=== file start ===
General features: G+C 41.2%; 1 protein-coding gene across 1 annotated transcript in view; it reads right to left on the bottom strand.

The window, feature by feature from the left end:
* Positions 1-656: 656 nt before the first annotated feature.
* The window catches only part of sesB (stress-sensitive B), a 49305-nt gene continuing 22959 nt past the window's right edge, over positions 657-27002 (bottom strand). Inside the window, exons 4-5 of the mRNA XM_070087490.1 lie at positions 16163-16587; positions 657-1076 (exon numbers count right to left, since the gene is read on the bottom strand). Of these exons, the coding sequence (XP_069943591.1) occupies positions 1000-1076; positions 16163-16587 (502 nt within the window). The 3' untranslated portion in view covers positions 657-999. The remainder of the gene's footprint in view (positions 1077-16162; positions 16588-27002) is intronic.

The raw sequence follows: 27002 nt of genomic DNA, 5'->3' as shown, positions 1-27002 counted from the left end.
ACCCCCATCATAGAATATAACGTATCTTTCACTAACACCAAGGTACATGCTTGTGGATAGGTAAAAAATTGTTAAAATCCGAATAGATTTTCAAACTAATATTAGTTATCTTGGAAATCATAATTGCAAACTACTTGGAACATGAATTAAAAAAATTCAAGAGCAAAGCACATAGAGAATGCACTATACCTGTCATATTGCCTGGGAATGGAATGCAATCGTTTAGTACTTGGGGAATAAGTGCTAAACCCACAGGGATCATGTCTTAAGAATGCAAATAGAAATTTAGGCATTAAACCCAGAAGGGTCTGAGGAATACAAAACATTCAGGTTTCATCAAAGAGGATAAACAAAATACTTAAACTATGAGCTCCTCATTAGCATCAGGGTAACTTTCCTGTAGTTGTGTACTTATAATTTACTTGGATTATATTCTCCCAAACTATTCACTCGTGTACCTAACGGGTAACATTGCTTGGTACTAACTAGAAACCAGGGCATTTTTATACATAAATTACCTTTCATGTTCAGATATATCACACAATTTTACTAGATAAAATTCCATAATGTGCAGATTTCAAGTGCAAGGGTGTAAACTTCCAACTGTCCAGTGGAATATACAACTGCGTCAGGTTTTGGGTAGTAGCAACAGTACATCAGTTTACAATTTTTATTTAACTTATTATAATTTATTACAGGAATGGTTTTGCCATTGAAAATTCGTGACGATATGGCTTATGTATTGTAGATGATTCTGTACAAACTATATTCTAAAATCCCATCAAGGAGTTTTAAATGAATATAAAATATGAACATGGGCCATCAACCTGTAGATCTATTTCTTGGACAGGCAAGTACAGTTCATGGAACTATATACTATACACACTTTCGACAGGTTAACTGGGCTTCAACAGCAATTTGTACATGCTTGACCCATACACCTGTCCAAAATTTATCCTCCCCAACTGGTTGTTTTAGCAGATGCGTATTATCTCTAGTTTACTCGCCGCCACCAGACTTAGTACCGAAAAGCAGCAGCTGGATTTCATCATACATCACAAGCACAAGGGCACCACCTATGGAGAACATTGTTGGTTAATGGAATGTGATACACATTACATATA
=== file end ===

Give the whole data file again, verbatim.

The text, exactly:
General features: G+C 41.2%; 1 protein-coding gene across 1 annotated transcript in view; it reads right to left on the bottom strand.

The window, feature by feature from the left end:
* Positions 1-656: 656 nt before the first annotated feature.
* The window catches only part of sesB (stress-sensitive B), a 49305-nt gene continuing 22959 nt past the window's right edge, over positions 657-27002 (bottom strand). Inside the window, exons 4-5 of the mRNA XM_070087490.1 lie at positions 16163-16587; positions 657-1076 (exon numbers count right to left, since the gene is read on the bottom strand). Of these exons, the coding sequence (XP_069943591.1) occupies positions 1000-1076; positions 16163-16587 (502 nt within the window). The 3' untranslated portion in view covers positions 657-999. The remainder of the gene's footprint in view (positions 1077-16162; positions 16588-27002) is intronic.

The raw sequence follows: 27002 nt of genomic DNA, 5'->3' as shown, positions 1-27002 counted from the left end.
ACCCCCATCATAGAATATAACGTATCTTTCACTAACACCAAGGTACATGCTTGTGGATAGGTAAAAAATTGTTAAAATCCGAATAGATTTTCAAACTAATATTAGTTATCTTGGAAATCATAATTGCAAACTACTTGGAACATGAATTAAAAAAATTCAAGAGCAAAGCACATAGAGAATGCACTATACCTGTCATATTGCCTGGGAATGGAATGCAATCGTTTAGTACTTGGGGAATAAGTGCTAAACCCACAGGGATCATGTCTTAAGAATGCAAATAGAAATTTAGGCATTAAACCCAGAAGGGTCTGAGGAATACAAAACATTCAGGTTTCATCAAAGAGGATAAACAAAATACTTAAACTATGAGCTCCTCATTAGCATCAGGGTAACTTTCCTGTAGTTGTGTACTTATAATTTACTTGGATTATATTCTCCCAAACTATTCACTCGTGTACCTAACGGGTAACATTGCTTGGTACTAACTAGAAACCAGGGCATTTTTATACATAAATTACCTTTCATGTTCAGATATATCACACAATTTTACTAGATAAAATTCCATAATGTGCAGATTTCAAGTGCAAGGGTGTAAACTTCCAACTGTCCAGTGGAATATACAACTGCGTCAGGTTTTGGGTAGTAGCAACAGTACATCAGTTTACAATTTTTATTTAACTTATTATAATTTATTACAGGAATGGTTTTGCCATTGAAAATTCGTGACGATATGGCTTATGTATTGTAGATGATTCTGTACAAACTATATTCTAAAATCCCATCAAGGAGTTTTAAATGAATATAAAATATGAACATGGGCCATCAACCTGTAGATCTATTTCTTGGACAGGCAAGTACAGTTCATGGAACTATATACTATACACACTTTCGACAGGTTAACTGGGCTTCAACAGCAATTTGTACATGCTTGACCCATACACCTGTCCAAAATTTATCCTCCCCAACTGGTTGTTTTAGCAGATGCGTATTATCTCTAGTTTACTCGCCGCCACCAGACTTAGTACCGAAAAGCAGCAGCTGGATTTCATCATACATCACAAGCACAAGGGCACCACCTATGGAGAACATTGTTGGTTAATGGAATGTGATACACATTACATATA